Nominated by: Chris Whitehead
My object is the ancient font in Hambleden Church. It is at least 800 years old, but could be Anglo Saxon. It was used in the Christening of Thomas de Cantilupe in 1218, and is still in use today.
Thomas went to achieve great things.
He was born in the Manor House in Hambleden in 1218, the third son of William de Cantilupe, steward to the household of King Henry III and Millicent, the widow of the Earl of Gloucester. She had inherited the Hambleden Estate in 1213.
Thomas was educated at Oxford, Paris and Orléans. During his illustrious career he became Chancellor of Oxford University, Archdeacon of Stafford, Lord Chancellor of England and Bishop of Hereford. Despite leading a blameless life, he fell out with the Archbishop of Canterbury around 1280 and was excommunicated. He died near Orvieto, in Italy in 1282 on his way to Rome to plead his case before Pope Martin IV. His remains were returned to Hereford where they are interred in a spectacular mausoleum in the Cathedral.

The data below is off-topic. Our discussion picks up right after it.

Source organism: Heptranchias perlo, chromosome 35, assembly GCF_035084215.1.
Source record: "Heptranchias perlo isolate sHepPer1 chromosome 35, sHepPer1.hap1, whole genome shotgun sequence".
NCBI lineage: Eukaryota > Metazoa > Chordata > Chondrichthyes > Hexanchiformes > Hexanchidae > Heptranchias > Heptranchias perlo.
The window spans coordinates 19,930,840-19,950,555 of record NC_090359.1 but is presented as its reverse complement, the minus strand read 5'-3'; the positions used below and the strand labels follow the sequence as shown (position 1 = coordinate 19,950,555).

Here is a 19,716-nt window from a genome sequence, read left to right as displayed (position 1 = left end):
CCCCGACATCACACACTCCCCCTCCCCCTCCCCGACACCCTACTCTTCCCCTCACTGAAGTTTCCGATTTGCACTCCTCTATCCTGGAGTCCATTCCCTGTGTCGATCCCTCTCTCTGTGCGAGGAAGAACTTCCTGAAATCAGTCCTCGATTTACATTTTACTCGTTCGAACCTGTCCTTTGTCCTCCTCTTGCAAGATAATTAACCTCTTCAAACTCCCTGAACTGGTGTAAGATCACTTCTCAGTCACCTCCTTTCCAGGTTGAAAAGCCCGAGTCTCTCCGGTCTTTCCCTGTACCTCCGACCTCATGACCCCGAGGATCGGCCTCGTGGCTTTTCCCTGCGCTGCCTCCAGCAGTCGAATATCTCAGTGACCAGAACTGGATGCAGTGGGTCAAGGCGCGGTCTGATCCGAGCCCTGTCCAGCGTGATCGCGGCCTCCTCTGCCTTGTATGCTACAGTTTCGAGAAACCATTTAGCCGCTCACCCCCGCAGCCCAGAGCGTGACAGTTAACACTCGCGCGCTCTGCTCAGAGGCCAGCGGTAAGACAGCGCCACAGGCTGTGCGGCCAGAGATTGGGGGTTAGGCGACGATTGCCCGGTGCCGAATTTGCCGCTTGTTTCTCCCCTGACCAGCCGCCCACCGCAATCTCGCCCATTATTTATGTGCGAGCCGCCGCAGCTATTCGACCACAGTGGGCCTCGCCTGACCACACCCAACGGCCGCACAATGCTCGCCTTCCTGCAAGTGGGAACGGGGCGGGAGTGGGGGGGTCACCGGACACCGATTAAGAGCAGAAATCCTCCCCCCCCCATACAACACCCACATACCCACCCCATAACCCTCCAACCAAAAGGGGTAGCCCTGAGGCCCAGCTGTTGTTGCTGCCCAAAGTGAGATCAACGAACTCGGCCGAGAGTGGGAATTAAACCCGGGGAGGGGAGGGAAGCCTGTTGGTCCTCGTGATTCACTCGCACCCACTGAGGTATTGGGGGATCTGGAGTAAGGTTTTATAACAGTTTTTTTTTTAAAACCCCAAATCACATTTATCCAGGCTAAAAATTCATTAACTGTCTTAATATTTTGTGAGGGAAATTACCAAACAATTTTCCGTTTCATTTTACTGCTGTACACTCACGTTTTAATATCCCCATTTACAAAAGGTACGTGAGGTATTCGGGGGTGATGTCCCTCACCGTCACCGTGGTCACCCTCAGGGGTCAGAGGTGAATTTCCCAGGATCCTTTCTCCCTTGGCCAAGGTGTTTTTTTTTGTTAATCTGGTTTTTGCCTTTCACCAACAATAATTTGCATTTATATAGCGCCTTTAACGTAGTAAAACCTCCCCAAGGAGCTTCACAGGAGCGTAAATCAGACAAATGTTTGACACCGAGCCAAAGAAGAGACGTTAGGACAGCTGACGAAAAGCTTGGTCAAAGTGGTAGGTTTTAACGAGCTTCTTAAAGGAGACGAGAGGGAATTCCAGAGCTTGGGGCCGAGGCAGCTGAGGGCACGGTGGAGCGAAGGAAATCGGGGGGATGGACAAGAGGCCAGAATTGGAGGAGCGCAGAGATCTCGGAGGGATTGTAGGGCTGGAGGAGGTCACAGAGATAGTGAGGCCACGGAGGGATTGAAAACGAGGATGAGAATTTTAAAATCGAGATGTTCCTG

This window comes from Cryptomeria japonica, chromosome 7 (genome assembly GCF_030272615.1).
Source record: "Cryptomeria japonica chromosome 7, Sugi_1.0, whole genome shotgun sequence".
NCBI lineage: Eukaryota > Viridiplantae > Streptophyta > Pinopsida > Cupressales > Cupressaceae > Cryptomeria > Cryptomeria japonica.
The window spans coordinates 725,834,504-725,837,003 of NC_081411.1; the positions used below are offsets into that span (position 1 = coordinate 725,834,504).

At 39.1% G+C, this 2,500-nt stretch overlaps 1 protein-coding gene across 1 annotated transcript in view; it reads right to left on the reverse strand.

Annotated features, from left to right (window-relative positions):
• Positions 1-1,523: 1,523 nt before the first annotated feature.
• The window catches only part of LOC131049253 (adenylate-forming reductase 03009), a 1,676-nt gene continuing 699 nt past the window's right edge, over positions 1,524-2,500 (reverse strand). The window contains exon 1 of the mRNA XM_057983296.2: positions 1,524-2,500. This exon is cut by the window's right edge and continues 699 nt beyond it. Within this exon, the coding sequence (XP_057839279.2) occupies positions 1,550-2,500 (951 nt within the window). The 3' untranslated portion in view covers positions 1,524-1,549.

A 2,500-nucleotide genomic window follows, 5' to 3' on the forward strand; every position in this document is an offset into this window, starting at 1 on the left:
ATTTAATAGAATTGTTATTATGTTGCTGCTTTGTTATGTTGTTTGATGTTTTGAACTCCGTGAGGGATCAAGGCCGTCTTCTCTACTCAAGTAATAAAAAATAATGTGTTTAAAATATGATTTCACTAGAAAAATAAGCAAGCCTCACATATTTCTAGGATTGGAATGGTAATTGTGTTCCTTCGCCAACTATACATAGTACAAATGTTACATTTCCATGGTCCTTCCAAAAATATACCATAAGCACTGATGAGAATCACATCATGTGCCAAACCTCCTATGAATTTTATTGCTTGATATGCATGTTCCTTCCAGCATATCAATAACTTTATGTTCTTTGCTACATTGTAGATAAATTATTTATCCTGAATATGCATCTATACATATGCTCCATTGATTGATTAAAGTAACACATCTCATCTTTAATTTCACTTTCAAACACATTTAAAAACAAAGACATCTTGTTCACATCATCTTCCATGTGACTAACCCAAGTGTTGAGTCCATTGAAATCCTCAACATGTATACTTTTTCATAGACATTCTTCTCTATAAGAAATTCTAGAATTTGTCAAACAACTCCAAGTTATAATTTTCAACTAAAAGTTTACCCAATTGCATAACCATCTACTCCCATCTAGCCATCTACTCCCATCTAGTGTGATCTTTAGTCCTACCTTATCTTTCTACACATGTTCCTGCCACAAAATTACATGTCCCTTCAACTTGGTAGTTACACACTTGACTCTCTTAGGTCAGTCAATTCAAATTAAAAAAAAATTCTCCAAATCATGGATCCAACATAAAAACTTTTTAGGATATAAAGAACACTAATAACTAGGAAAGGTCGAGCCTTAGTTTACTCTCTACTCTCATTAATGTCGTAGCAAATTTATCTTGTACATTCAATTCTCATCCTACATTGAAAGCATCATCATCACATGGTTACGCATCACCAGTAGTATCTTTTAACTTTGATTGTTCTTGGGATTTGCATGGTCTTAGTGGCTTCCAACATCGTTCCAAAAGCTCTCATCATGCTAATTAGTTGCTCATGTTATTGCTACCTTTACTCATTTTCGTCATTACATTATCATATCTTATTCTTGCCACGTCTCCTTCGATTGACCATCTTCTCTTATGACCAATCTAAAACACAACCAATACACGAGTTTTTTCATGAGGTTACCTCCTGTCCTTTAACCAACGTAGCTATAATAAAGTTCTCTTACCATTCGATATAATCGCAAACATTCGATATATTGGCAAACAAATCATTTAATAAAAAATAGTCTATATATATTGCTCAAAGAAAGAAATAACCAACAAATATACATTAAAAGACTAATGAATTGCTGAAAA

After his death, his supporters petitioned Rome to have him canonised which Pope John XXII granted in 1320 – the last Englishman to be so elevated before the Reformation. St Thomas was credited with 425 miracles including the healing of 21 lepers, the restoration of sight and speech to 23 blind and dumb men, and the restoration to life of several deceased persons. Presumably a slight exaggeration – medieval spin!
There are not many Saints who have been born in Buckinghamshire, so the font used for the baptism of St Thomas de Cantelupe must be a strong candidate to be included in the 100 items that define our county.
The Hambleden Church Font was nominated by Councillor Chris Whitehead.